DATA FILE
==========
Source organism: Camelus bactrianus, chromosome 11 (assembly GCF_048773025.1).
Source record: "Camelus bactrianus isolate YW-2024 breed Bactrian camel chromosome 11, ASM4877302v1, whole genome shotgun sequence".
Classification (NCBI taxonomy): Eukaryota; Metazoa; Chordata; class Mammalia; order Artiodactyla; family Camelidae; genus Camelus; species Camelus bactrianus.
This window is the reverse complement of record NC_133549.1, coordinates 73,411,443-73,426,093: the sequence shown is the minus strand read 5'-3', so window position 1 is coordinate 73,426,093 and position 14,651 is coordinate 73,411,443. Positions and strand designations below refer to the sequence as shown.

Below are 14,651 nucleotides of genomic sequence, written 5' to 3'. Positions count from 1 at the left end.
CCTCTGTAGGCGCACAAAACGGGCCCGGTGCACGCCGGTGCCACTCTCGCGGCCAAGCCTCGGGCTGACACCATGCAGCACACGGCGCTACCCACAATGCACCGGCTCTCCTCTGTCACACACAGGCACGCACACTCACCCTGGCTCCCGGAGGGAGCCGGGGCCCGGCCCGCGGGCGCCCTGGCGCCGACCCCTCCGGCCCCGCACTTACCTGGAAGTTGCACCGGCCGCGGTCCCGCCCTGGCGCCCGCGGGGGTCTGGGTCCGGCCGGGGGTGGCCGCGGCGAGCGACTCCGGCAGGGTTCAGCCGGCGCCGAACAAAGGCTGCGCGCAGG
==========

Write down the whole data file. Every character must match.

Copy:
Source organism: Camelus bactrianus, chromosome 11 (assembly GCF_048773025.1).
Source record: "Camelus bactrianus isolate YW-2024 breed Bactrian camel chromosome 11, ASM4877302v1, whole genome shotgun sequence".
Classification (NCBI taxonomy): Eukaryota; Metazoa; Chordata; class Mammalia; order Artiodactyla; family Camelidae; genus Camelus; species Camelus bactrianus.
This window is the reverse complement of record NC_133549.1, coordinates 73,411,443-73,426,093: the sequence shown is the minus strand read 5'-3', so window position 1 is coordinate 73,426,093 and position 14,651 is coordinate 73,411,443. Positions and strand designations below refer to the sequence as shown.

Below are 14,651 nucleotides of genomic sequence, written 5' to 3'. Positions count from 1 at the left end.
CCTCTGTAGGCGCACAAAACGGGCCCGGTGCACGCCGGTGCCACTCTCGCGGCCAAGCCTCGGGCTGACACCATGCAGCACACGGCGCTACCCACAATGCACCGGCTCTCCTCTGTCACACACAGGCACGCACACTCACCCTGGCTCCCGGAGGGAGCCGGGGCCCGGCCCGCGGGCGCCCTGGCGCCGACCCCTCCGGCCCCGCACTTACCTGGAAGTTGCACCGGCCGCGGTCCCGCCCTGGCGCCCGCGGGGGTCTGGGTCCGGCCGGGGGTGGCCGCGGCGAGCGACTCCGGCAGGGTTCAGCCGGCGCCGAACAAAGGCTGCGCGCAGG